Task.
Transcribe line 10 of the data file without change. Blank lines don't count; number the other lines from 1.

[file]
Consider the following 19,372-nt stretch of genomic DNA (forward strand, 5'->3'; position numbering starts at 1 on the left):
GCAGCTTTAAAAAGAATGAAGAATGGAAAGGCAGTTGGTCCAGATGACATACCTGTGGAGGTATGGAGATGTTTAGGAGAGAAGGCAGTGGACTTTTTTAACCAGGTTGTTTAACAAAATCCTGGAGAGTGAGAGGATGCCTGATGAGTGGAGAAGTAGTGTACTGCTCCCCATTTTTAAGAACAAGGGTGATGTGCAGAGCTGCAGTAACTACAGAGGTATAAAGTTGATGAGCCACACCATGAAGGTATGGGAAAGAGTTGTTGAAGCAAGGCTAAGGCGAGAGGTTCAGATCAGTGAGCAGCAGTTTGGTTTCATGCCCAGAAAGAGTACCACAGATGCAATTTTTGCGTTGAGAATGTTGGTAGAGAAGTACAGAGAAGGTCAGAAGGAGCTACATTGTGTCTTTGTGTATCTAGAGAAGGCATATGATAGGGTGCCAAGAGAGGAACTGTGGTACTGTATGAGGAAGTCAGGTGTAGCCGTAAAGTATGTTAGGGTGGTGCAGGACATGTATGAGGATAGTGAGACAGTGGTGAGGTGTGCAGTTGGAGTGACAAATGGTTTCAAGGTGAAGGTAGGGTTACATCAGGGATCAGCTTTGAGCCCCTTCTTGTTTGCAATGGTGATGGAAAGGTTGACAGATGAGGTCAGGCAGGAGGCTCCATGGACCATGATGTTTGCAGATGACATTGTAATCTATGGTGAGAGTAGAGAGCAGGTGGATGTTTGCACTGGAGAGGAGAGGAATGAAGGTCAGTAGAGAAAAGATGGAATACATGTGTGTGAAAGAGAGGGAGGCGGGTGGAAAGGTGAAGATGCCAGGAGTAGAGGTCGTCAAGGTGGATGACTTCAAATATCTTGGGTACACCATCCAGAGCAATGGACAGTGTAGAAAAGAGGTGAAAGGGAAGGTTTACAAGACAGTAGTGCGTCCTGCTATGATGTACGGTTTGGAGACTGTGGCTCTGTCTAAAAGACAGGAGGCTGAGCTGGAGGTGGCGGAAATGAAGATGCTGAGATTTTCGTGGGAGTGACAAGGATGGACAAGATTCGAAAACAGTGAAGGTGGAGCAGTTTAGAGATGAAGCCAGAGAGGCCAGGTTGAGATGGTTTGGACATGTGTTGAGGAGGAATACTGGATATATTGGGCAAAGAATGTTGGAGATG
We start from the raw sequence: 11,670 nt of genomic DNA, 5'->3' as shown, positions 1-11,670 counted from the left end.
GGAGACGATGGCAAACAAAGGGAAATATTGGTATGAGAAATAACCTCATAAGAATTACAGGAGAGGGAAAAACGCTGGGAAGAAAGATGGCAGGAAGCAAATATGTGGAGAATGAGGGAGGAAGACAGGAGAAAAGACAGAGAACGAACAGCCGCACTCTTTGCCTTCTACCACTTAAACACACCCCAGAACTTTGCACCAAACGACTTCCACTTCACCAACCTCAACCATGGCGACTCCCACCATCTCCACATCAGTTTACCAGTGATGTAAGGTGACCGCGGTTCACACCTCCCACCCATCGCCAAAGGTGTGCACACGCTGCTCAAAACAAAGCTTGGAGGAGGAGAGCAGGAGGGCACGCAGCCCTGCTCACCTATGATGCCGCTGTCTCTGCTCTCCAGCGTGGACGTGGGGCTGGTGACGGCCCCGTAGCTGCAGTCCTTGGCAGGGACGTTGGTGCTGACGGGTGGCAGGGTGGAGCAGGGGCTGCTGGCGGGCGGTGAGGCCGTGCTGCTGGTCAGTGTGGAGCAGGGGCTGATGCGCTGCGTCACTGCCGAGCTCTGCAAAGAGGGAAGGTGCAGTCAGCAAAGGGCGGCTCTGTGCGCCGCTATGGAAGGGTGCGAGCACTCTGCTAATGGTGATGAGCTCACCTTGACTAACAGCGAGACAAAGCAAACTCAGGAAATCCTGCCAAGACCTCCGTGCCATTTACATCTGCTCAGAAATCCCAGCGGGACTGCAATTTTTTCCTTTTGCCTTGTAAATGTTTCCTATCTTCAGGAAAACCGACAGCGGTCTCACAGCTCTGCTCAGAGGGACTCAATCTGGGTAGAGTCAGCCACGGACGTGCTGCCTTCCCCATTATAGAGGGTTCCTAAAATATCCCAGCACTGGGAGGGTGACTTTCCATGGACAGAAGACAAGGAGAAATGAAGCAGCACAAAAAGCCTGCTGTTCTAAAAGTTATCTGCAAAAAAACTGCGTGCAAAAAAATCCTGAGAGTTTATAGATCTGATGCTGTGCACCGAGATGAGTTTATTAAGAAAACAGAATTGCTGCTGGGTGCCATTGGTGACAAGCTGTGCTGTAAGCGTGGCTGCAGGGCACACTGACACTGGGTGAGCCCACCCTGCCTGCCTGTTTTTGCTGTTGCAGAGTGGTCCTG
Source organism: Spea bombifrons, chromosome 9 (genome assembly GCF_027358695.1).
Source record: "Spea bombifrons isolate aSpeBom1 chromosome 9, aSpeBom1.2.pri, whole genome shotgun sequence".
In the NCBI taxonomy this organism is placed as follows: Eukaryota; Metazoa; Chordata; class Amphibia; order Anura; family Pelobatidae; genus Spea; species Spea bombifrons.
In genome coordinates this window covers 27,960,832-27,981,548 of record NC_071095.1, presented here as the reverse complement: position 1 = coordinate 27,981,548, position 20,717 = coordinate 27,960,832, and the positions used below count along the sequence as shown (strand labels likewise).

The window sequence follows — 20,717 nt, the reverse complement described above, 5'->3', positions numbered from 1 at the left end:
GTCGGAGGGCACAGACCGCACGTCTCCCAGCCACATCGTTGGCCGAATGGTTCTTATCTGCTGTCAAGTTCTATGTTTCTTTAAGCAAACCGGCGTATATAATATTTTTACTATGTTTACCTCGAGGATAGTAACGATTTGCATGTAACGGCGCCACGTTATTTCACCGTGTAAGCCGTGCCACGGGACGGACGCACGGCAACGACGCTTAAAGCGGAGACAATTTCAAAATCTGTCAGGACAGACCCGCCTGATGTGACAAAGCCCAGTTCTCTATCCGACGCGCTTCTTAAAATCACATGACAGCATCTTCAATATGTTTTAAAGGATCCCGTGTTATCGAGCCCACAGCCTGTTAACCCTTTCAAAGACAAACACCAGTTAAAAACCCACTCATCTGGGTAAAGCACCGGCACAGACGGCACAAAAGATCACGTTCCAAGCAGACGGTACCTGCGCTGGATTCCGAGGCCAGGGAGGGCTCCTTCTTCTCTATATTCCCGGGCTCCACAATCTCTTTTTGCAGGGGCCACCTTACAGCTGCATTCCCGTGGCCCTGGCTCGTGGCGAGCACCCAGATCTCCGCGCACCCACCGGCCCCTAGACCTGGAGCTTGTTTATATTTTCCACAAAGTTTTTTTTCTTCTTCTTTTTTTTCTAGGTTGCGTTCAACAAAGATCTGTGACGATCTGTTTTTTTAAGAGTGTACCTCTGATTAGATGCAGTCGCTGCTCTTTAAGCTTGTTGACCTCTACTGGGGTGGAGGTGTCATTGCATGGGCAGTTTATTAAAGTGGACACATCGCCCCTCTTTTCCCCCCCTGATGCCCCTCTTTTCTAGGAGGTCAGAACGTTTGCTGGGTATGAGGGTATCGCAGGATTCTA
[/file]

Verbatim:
GTCGGAGGGCACAGACCGCACGTCTCCCAGCCACATCGTTGGCCGAATGGTTCTTATCTGCTGTCAAGTTCTATGTTTCTTTAAGCAAACCGGCGTATATAATATTTTTACTATGTTTACCTCGAGGATAGTAACGATTTGCATGTAACGGCGCCACGTTATTTCACCGTGTAAGCCGTGCCACGGGACGGACGCACGGCAACGACGCTTAAAGCGGAGACAATTTCAAAATCTGTCAGGACAGACCCGCCTGATGTGACAAAGCCCAGTTCTCTATCCGACGCGCTTCTTAAAATCACATGACAGCATCTTCAATATGTTTTAAAGGATCCCGTGTTATCGAGCCCACAGCCTGTTAACCCTTTCAAAGACAAACACCAGTTAAAAACCCACTCATCTGGGTAAAGCACCGGCACAGACGGCACAAAAGATCACGTTCCAAGCAGACGGTACCTGCGCTGGATTCCGAGGCCAGGGAGGGCTCCTTCTTCTCTATATTCCCGGGCTCCACAATCTCTTTTTGCAGGGGCCACCTTACAGCTGCATTCCCGTGGCCCTGGCTCGTGGCGAGCACCCAGATCTCCGCGCACCCACCGGCCCCTAGACCTGGAGCTTGTTTATATTTTCCACAAAGTTTTTTTTCTTCTTCTTTTTTTTCTAGGTTGCGTTCAACAAAGATCTGTGACGATCTGTTTTTTTAAGAGTGTACCTCTGATTAGATGCAGTCGCTGCTCTTTAAGCTTGTTGACCTCTACTGGGGTGGAGGTGTCATTGCATGGGCAGTTTATTAAAGTGGACACATCGCCCCTCTTTTCCCCCCCTGATGCCCCTCTTTTCTAGGAGGTCAGAACGTTTGCTGGGTATGAGGGTATCGCAGGATTCTA